Ecosystem Threats,  Featured,  Global Threats,  Ocean Pollution,  Science

The European Seafloor: More Litter Than We Thought

By Roberta Attanasio

We’re all familiar with the global threat of ocean pollution — and the widespread presence of plastic on beaches and in the great garbage patches. However, until very recently, we did not know that marine litter is present in large amounts on the seafloor, in the deepest areas and at very remote locations. Marine litter is defined by the United Nations Environment Programme (UNEP) as ‘‘any persistent, manufactured or processed solid material discarded, disposed of or abandoned in the marine and coastal environment”. Results of a survey published in the scientific journal PLoS ONE on April 30, 2014, reveal the magnitude of the problem.

journal.pone.0095839.g002 (2)
Seafloor litter (doi:10.1371/journal.pone.0095839.g002)

Researchers gathered data from surveys carried out during research cruises led by various European institutions between 1999 and 2011. A total of 32 sites were surveyed — in the northeastern Atlantic Ocean, Arctic Ocean and Mediterranean Sea — at depths ranging from 35 meters to 4.5 kilometers. The sampling methods used for the survey included imaging technology (still photograph and video) as well as fishing trawls.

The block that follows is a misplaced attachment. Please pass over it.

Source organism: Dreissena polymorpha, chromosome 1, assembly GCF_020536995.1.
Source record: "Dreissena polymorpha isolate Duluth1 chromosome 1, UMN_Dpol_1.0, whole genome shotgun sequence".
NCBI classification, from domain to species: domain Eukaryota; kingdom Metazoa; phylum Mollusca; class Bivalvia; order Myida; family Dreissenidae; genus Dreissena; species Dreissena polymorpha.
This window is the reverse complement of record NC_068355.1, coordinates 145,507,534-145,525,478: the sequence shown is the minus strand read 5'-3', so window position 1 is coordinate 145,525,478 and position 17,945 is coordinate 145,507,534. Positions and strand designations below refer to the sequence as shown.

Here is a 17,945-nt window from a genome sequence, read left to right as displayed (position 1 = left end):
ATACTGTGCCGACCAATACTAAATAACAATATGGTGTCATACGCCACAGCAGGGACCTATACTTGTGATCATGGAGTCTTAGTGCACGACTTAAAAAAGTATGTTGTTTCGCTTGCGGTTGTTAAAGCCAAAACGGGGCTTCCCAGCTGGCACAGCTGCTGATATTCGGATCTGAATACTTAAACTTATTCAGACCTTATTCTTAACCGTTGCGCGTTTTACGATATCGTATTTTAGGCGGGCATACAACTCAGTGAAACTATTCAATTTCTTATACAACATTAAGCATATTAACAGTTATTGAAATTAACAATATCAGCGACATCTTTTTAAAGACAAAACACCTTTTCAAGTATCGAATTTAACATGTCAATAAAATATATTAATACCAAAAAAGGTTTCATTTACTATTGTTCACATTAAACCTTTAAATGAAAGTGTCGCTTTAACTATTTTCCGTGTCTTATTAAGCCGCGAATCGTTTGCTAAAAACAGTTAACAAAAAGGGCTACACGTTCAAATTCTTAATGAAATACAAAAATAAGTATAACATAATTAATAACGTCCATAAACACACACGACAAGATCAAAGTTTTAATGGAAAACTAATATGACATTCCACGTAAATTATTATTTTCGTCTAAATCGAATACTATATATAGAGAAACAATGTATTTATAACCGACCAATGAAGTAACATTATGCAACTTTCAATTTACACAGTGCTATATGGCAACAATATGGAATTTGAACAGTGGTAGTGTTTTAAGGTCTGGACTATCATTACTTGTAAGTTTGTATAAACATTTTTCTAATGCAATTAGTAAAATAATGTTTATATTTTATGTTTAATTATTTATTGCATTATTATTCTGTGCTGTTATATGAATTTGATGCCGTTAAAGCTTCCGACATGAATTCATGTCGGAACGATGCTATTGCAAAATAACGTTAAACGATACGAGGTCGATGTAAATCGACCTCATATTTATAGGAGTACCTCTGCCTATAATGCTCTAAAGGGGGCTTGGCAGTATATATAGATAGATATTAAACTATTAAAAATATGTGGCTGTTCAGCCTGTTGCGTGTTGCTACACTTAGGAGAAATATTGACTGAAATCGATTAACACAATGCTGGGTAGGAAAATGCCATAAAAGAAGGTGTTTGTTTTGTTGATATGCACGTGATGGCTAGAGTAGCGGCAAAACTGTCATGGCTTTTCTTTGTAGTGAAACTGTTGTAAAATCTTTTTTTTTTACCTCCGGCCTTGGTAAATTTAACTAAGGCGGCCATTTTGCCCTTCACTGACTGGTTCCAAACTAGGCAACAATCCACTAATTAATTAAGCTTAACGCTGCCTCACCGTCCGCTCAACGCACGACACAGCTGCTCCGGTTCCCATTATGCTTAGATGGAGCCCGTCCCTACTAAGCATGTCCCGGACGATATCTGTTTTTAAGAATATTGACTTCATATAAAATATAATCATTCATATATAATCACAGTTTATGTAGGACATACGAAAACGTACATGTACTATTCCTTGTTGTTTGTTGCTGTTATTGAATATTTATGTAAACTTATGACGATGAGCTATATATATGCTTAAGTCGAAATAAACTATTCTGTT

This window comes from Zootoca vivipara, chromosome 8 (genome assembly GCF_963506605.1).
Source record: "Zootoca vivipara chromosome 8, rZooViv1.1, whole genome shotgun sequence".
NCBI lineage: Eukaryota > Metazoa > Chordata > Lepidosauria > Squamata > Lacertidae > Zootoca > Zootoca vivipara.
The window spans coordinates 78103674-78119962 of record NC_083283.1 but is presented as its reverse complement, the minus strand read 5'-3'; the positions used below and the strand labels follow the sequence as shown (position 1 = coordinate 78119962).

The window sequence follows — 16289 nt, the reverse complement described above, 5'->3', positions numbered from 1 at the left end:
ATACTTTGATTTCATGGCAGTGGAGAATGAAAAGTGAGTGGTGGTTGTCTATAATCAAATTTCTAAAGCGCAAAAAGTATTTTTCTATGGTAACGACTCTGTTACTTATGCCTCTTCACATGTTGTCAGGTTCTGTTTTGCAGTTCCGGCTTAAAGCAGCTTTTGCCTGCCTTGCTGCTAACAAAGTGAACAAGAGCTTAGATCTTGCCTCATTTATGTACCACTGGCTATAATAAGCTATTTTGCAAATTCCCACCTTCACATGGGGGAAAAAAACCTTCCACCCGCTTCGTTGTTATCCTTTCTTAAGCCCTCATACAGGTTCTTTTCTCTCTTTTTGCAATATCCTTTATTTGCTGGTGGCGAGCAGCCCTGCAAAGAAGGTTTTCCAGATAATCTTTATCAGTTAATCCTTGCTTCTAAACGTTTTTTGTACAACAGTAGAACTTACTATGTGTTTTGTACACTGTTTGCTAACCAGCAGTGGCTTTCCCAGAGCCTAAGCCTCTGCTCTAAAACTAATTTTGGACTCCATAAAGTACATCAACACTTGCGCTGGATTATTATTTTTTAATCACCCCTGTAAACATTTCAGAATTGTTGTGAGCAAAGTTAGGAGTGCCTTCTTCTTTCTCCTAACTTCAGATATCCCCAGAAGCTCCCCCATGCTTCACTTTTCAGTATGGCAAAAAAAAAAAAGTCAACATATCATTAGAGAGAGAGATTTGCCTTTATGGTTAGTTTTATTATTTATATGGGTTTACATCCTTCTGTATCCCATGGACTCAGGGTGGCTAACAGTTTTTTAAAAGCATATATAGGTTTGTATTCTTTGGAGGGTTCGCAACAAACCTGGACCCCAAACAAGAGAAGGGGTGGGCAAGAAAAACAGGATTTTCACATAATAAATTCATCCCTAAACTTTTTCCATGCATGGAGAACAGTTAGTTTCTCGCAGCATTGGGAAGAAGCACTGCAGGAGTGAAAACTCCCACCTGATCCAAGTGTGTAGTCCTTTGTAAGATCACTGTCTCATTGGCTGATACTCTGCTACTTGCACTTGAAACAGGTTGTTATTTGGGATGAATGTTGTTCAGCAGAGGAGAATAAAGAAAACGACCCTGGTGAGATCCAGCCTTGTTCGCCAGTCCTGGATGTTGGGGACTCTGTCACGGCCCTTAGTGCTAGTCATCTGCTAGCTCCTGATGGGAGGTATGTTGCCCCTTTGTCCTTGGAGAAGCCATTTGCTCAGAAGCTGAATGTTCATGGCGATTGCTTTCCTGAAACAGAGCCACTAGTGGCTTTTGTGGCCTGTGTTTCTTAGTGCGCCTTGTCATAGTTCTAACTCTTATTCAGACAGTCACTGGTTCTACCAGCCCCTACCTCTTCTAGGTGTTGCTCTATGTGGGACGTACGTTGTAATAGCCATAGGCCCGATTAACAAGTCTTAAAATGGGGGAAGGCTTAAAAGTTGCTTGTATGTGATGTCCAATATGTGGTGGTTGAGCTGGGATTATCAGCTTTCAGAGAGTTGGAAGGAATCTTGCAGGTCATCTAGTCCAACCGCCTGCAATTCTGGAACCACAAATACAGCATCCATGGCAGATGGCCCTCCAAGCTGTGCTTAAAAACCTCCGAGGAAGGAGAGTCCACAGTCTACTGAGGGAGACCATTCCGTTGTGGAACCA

The researchers found litter at each site surveyed, with plastic accounting for 41% and discarded fishing gear for 34% of it. In addition, they found glass, metal, wood, clothing, pottery, paper and cardboard, as well as unidentified materials. The most prevalent litter item found on the seafloor was plastic (bottles, bags, etc.), whereas discarded fishing lines and nets were particularly common on underwater mountains, banks, mounds and ocean ridges.

It is commonly believed that most plastic items float at the sea surface — in reality, an estimated 70% of the plastic that reaches the ocean sinks to the seafloor. Indeed, results from the survey show that, for example, litter is present at larger density on the seafloor of the Mediterranean Sea as compared to the litter floating at the surface.

Kerry Howell (Plymouth University’s Marine Institute), one of the researchers involved in the study, said in a press release “This survey has shown that human litter is present in all marine habitats, from beaches to the most remote and deepest parts of the oceans. Most of the deep sea remains unexplored by humans and these are our first visits to many of these sites, but we were shocked to find that our rubbish has got there before us.”

One Comment

  • Alex Farmington

    Our trash needs to go somewhere, right? The reason there is more than we thought on the bottom of the ocean is that no one looked at it before. These guys are the first to look so deep down and so far away. I wouldn’t be surprised when they find that there is even more than they think now. Our entire planet is becoming a huge trash can.

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